Empathy: How Can We Warm Others If Our Hearts Be Cold?
An intimate look at empathy: Seeing the world through someone else’s eyes.
“You don’t care because you don’t really know how I feel!” This is an all-to-familiar statement we, ourselves, may have used several times to express our frustration over not being truly understood and over that nagging feeling of not being really cared for. This is usually highlighted when we are at our lowest moments. Shifting to the other side of the coin, have we been guilty of expressing concern through perfunctory statements? Have we been struggling with how to really comfort someone or to genuinely express concern? How can we best express that we mean it when we say we care?The answer lies not in a list of good manners and right conduct but in the area of our emotional intelligence which is the capacity to empathise. Empathy is one of the social competencies of emotional intelligence (EI).
How does psychology define empathy? The earliest and simplest scientific definition of empathy dates back to 1880 when German psychologist Theodore Lipps coined it as “einfuhlung” (literally, “in-feeling”) referring to to the emotional appreciation of another’s feelings. It’s meaning slowly evolved through years of researches to include its different facets and its important role in counselling and therapy: It is the ability to imagine how other persons feel, to sense their perspectives and to have an active interest in their concerns. As such, it involves understanding and an attempt to live in the same way.In layman’s terms it is “putting oneself into another’s shoes”, or “seeing the world through someone else’s eyes.”
Clearly, empathy is the harbinger for prosocial or altruistic behaviour. It motivates us to help and protect others even to the point of doing such sacrificially. It enables us to be socially competent and to have meaningful and functional relationships.
People who lack the capacity to empathise usually:
– stereotype others,
– show no understanding, or misunderstand, or are surprised by others’ feelings or actions,
– often come into conflict,
– cannot “read” people and what they are thinking and feeling,
– tend to act without considering how others might feel about something,
– come across as indifferent or uncaring.
On the other hand, emphatic people are:
– attentive to and are able to attune to a wide range of emotional signals.
– listen for and are sensitive to the felt, but unspoken emotions in a person or a group.
– sensitive to and are understanding of other people’s perspectives and feelings – they can “walk a mile in the other person’s moccasins.”
– able to help the other person or the group based on an accurate understanding of their needs and feelings.
YouTube melted millions of hearts when the mom of 10-month-old baby Mary Lynne Leroux uploaded her unforgettable, emotional bonding moment with her baby daughter. The scene was recorded by her mom to capture and to share to the world her daughter’s quite extraordinary capacity to absorb the emotions she generated through her soulful singing and probably her facial expressions. But is this unique to her daughter?
Studies in the 70’s and 80’s revealed that, as early as 18 to 72 hours following birth, infants already demonstrate distress reaction to another infant’s cry. They also concluded that they are not just simply responding to or are annoyed by the noise but that this particular behaviours are precursors to empathic concern. This only proves that people are born with the capacity to empathise.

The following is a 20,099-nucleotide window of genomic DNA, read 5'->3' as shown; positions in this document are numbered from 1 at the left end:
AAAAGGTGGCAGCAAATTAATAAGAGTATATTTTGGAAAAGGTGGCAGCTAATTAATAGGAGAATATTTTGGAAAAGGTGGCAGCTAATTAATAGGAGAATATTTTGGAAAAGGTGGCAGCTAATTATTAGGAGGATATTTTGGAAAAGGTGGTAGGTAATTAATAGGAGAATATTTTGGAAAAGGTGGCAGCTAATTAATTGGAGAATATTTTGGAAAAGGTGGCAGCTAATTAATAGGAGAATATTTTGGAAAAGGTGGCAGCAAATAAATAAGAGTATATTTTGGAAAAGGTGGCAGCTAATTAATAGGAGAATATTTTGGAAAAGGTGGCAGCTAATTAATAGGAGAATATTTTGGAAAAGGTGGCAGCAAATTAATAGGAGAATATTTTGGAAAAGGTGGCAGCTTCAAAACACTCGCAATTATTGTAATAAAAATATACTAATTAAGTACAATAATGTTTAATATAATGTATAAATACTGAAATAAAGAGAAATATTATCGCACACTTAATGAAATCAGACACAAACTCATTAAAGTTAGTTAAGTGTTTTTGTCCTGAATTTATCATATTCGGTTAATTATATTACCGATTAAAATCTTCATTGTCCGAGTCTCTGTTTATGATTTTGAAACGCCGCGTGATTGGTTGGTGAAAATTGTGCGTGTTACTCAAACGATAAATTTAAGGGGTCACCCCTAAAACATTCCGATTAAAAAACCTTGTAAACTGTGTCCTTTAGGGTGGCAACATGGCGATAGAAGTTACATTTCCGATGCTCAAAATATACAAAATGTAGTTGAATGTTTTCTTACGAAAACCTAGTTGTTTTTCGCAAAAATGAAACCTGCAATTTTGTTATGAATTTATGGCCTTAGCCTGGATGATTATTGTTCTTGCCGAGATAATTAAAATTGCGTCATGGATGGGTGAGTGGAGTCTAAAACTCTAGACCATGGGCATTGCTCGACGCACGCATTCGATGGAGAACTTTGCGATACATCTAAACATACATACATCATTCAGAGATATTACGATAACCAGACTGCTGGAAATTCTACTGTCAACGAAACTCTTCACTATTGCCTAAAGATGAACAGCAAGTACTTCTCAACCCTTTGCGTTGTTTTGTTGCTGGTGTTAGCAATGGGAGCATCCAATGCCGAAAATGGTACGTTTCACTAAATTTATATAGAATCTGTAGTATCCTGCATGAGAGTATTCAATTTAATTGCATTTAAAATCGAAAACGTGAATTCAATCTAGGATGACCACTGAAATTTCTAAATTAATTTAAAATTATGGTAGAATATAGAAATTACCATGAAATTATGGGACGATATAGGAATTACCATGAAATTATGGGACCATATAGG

Authorities in the field of emotional intelligence consider empathy as a teachable and a learnable skill. The following developmental tips will help us tune ourselves in to a genuine demonstration of concern and to acts that will uplift others:
– Listening is the key to empathy: Quiet the mind, still the inner clamour, and listen deeply to what is behind the other person’s words. Be sensitive to the other person’s needs that may not be clearly expressed (i.e., to be respected, to be included, to be acknowledged?)
– Identify underlying concerns that are not explicitly stated.
– Hear the emotions that accompany an expressed statement.
– Listen when people approach you to express their feelings (don’t be too busy to talk about what’s important to them; don’t brush them off).
– Acknowledge what you think you’ve heard. Paraphrase, repeat back, and clarify the emotions you think you are hearing (i.e., “Sounds like you’re feeling frustrated,” or ”Sounds like you’re pretty excited by this project.”)
– Withhold judgments; when temped to criticise or dismiss the opinions of another, stop.
– Step back and consider, on an emotional level as well as on a cognitive level, what the other person may be experiencing and what merits another’s point of view may have.
The study on newborn babies also revealed that the degrees of their emotional responses differ in much the same way as those of the adults. In their research paper, “The Development of Empathy: How, When, and Why,” M. McDonald & Daniel S. Messinger noted that the following environmental and biological factors affect empathy capacity:
“…. genetics, facial mimicry and imitation, subserving areas of the brain such as the mirror neuron system and the limbic system, child temperament, parenting factors such as warmth, parent-child synchrony, and other qualities of the parent-child relationship.”
We all go through different experiences in life but there is one fact that serves as a common denominator in our relationship with others: We cannot warm others if our hearts be cold. A heart warmed by the capacity to empathise has the capability to pump meaning, satisfaction, and even progress in our social life. In fact, behaviourists consider it as a distinguishing hallmark of humanity.
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